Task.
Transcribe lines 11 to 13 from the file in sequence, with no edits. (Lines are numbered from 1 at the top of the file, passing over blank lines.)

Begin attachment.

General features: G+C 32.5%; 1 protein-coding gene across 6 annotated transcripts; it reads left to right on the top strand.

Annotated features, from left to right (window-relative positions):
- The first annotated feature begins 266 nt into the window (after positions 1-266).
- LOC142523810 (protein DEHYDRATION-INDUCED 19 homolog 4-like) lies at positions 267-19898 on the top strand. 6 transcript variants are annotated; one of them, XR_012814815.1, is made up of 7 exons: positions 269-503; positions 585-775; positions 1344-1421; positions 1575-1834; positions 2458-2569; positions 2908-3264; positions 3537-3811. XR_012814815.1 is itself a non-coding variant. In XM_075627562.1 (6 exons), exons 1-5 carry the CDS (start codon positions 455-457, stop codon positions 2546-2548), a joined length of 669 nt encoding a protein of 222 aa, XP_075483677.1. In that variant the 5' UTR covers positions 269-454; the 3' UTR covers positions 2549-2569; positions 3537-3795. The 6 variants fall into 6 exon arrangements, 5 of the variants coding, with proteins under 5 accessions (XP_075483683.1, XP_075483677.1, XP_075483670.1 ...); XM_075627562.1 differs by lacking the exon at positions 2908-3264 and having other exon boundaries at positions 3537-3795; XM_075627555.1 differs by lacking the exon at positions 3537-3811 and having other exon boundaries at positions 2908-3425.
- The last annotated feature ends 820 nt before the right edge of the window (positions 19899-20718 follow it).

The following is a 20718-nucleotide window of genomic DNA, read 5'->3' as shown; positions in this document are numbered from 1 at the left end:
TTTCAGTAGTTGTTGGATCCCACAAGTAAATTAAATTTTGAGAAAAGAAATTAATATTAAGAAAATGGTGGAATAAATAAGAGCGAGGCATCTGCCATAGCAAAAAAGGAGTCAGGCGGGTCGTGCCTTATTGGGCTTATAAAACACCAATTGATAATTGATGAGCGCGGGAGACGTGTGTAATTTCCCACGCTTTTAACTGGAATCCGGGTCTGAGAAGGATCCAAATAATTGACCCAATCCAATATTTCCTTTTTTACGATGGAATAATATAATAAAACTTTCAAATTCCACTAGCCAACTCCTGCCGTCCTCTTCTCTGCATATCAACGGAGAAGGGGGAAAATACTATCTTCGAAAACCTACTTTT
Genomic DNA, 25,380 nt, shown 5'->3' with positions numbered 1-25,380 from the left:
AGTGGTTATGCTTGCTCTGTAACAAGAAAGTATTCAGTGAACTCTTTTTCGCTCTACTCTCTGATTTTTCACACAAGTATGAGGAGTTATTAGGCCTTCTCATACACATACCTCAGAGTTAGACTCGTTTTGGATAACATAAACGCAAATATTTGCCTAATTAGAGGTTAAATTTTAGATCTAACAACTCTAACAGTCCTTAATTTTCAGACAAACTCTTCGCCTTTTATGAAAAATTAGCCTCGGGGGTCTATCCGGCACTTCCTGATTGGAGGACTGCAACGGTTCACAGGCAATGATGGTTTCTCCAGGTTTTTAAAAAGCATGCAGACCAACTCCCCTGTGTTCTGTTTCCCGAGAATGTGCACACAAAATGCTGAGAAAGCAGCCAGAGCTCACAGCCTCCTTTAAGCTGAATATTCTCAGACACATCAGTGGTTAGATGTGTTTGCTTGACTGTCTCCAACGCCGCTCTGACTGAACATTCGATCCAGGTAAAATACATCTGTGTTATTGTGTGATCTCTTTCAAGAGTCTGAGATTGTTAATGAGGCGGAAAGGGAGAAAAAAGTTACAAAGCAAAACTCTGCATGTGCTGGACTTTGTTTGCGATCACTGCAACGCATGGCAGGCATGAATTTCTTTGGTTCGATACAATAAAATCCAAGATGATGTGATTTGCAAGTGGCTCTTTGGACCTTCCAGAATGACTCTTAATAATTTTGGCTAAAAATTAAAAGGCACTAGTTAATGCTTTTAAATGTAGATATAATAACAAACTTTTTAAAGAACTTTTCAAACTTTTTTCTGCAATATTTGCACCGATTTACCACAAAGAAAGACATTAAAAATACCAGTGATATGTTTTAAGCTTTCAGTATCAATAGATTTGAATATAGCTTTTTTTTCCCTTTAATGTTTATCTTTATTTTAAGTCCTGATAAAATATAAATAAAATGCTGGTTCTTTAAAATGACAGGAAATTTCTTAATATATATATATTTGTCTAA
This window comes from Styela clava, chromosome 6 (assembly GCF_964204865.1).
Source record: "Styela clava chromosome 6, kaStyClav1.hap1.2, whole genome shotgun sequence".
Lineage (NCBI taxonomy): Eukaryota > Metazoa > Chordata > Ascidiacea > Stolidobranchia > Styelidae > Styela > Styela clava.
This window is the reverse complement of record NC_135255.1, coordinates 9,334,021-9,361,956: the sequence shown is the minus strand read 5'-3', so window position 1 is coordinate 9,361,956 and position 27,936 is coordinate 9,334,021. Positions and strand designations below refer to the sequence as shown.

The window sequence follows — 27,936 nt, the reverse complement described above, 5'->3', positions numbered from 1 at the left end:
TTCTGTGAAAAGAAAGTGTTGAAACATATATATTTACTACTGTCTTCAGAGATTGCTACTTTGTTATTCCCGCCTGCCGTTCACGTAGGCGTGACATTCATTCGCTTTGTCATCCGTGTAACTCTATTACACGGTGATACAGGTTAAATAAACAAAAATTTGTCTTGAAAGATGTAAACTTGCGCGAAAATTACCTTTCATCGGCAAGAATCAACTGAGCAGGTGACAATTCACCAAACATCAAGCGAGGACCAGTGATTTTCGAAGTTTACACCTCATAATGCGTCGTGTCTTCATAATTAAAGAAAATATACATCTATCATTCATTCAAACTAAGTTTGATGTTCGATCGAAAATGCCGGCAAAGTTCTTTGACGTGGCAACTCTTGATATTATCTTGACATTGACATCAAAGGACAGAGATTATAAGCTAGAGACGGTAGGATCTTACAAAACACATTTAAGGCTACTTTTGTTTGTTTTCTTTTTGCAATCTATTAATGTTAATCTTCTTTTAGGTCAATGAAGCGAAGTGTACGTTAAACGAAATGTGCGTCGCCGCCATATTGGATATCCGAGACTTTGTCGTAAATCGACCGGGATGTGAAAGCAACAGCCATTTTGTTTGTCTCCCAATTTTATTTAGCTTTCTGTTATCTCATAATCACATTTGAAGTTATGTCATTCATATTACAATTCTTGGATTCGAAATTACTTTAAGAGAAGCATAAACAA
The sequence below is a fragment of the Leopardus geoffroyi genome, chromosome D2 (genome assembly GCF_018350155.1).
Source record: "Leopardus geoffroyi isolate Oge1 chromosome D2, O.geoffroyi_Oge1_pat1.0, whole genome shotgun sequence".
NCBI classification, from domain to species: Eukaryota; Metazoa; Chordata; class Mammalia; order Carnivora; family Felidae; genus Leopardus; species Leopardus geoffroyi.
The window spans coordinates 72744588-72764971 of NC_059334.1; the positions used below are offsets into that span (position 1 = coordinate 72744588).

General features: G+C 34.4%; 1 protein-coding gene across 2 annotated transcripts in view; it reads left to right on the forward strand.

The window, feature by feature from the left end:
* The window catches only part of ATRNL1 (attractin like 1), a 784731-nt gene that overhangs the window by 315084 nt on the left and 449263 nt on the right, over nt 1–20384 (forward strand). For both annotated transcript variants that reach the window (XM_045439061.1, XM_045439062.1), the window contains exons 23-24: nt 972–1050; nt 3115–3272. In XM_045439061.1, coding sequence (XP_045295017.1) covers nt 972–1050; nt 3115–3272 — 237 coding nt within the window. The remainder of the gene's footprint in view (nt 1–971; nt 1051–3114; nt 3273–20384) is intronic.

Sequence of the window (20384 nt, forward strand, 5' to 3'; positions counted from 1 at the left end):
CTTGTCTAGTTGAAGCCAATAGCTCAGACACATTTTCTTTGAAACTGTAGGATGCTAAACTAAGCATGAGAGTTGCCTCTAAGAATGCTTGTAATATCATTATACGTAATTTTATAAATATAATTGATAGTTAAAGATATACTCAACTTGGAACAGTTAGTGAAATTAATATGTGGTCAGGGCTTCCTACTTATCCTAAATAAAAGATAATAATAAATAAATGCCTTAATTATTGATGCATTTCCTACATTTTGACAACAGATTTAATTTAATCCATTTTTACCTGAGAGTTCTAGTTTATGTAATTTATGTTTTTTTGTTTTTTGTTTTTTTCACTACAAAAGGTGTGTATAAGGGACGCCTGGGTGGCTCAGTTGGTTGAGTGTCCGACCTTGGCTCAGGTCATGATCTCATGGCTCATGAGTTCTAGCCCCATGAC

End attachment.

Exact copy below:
Source record: "Styela clava chromosome 6, kaStyClav1.hap1.2, whole genome shotgun sequence".
Lineage (NCBI taxonomy): Eukaryota > Metazoa > Chordata > Ascidiacea > Stolidobranchia > Styelidae > Styela > Styela clava.
This window is the reverse complement of record NC_135255.1, coordinates 9,334,021-9,361,956: the sequence shown is the minus strand read 5'-3', so window position 1 is coordinate 9,361,956 and position 27,936 is coordinate 9,334,021. Positions and strand designations below refer to the sequence as shown.